Market Commentary

Market Commentary > July 13, 2015 | Market Update

July 13, 2015 | Market Update

8/26/2015 12:40:22 PM by Morgan Wendlandt Edited for David Gaylor Leave a Comment

Week in Review

Domestic stocks and bonds, along with developed international equities, finished the week flat; however, the returns do not tell the whole story. The week started in a volatile fashion following the Greek referendum last Sunday, and the continued fall in Chinese stocks also weighed on global sentiment. By mid-week, renewed hopes for a Greek deal and unprecedented action by Chinese officials to stem their stock crash led to a reversal in equities.

The week was limited as far as data releases were concerned. U.S. job openings hit a 15-year high, a sign companies are opening and willing to hire. The Federal Reserve (Fed) uneventfully released minutes from its June meeting, and Alcoa released earnings to kick off a new round of corporate reports for the second quarter.

Bonds finished nearly flat on the week, with the yield on the closely followed 10-year U.S. Treasury dropping. Commodities fell sharply over concerns about China and the continuation of talks with Iran which could lead to Iranian oil adding to global supply.

Commodity Conundrum

Continuing through the second quarter of 2015, commodities haven’t held their weight in gold. A combination of oversupply in the oil market (and the threat of more from Iran), the recent slump in Chinese shares, a resilient and strengthening U.S. dollar, and a wetter-than-expected summer in the Midwest have all weighed on the asset class.

The question of whether investors should continue to hold commodities as part of a balanced portfolio is naturally raised after periods of underperformance. To reiterate some of the points discussed here , commodities are a good place to be in times of inflation; low correlations provide incremental risk reduction in balanced portfolios; and relative to their own history, commodities may be undervalued.

The below graphic illustrates not only the recent pain experienced in commodities but the cyclical nature of the asset class. At a time when both stocks and bonds have experienced the opposite (strong) return cycles, one must avoid the temptation to abandon an important and beaten-down asset class.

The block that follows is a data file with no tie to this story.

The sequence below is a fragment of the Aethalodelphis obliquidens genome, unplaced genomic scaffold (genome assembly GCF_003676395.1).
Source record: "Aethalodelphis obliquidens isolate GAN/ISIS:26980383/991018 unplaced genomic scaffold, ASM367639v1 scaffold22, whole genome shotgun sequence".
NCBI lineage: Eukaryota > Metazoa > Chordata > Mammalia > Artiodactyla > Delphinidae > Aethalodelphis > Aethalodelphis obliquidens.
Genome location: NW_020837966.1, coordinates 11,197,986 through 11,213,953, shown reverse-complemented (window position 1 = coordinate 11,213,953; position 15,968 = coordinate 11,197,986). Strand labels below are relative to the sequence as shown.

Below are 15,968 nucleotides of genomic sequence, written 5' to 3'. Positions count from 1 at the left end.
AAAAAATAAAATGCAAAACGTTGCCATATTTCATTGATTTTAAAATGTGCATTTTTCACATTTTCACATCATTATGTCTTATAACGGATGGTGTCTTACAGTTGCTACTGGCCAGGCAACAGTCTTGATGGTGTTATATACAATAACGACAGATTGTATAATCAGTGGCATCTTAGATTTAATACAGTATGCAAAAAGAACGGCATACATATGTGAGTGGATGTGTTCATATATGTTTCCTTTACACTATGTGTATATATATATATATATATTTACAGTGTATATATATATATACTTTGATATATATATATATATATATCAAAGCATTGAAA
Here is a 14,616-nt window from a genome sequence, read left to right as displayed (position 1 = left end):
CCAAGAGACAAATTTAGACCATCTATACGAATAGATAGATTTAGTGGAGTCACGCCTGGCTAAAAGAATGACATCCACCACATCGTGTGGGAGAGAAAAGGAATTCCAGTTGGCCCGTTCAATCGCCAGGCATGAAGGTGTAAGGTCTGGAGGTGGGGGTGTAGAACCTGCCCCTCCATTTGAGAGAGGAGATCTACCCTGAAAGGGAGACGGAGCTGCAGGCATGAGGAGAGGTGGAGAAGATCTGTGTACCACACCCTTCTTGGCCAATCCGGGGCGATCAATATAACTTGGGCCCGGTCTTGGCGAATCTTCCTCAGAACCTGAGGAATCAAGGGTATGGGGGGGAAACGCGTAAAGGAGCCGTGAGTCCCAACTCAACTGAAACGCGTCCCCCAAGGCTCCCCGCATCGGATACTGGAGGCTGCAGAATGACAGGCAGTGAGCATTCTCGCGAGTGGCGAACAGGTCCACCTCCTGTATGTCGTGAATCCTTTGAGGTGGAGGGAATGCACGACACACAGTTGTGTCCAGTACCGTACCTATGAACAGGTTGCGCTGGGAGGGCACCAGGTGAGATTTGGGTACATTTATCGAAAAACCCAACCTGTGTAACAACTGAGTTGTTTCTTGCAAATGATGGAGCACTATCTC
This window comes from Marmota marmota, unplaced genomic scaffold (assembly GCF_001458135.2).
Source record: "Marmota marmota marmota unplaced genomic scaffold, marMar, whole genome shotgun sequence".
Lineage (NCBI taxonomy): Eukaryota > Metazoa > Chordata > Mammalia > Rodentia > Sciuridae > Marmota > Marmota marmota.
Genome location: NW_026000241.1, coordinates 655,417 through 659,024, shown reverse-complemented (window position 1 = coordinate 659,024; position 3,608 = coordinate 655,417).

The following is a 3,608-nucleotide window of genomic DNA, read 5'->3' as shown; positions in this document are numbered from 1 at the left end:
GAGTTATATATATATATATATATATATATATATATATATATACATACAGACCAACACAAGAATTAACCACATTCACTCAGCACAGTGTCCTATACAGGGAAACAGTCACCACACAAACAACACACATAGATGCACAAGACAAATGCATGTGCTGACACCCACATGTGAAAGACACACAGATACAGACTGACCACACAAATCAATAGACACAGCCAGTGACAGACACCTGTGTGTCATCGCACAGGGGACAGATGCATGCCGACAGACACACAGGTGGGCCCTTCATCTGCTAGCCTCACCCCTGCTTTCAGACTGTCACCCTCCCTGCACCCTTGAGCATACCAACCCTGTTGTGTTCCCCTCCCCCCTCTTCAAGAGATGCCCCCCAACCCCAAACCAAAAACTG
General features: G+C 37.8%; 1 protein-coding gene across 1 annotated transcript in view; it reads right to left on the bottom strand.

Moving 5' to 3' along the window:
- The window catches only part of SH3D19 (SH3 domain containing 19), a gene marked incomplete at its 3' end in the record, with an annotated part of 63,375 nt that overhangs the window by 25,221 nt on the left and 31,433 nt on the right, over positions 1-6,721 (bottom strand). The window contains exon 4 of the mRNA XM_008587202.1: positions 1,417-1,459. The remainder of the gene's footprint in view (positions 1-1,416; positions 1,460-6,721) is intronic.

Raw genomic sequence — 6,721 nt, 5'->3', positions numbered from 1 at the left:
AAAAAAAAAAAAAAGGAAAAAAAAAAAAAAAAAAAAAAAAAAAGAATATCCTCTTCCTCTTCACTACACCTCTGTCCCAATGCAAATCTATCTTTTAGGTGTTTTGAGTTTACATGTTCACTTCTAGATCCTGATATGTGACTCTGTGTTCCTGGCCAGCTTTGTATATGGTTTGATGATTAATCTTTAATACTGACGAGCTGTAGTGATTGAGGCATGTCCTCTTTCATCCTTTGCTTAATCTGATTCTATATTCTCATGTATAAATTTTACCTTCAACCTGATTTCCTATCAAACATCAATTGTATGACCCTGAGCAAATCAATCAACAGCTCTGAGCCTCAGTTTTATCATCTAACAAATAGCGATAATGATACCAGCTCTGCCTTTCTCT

A Look at The Markets

Stock Market LAST WEEK QTD YTD '15
Total U.S. Market1 +0.02 +0.58% +2.53%
Domestic Large Cap Equity2 +0.03 +0.71% +1.95%
Domestic Small Cap Equity3 +0.31 -0.14% +4.61%
International Equity4 -0.76% -0.66% +3.35%
Fixed Income LAST WEEK QTD YTD '15
U.S. Bonds7 -0.11% -0.32% -0.42%
Cash Equivalent8 +0.00% 0.00% 0.00%

1Russell 3000 2S&P 500 Index 3Russell 2000 Index 4MSCI ACWI ex-U.S. Index 5MSCI EAFE Index
6iShares MSCI Emerging Markets Index 7Barclays Capital U.S. Aggregate Bond Index 8Barclays Capital 1-3 Month U.S. Treasury Bill Index


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The content is developed from sources believed to be providing accurate information. The information in this material is not intended as tax or legal advice. It may not be used for the purpose of avoiding any federal tax penalties. Please consult legal or tax professionals for specific information regarding your individual situation. This material was developed and produced by radical promoting and their editorial staff based on the original articles written by jeff cutter in the falmouth enterprise. This article has been rewritten for David Gaylorand the readers of David's Family Finance. The opinions expressed and material provided are for general information, and should not be considered a solicitation for the purchase or sale of any security.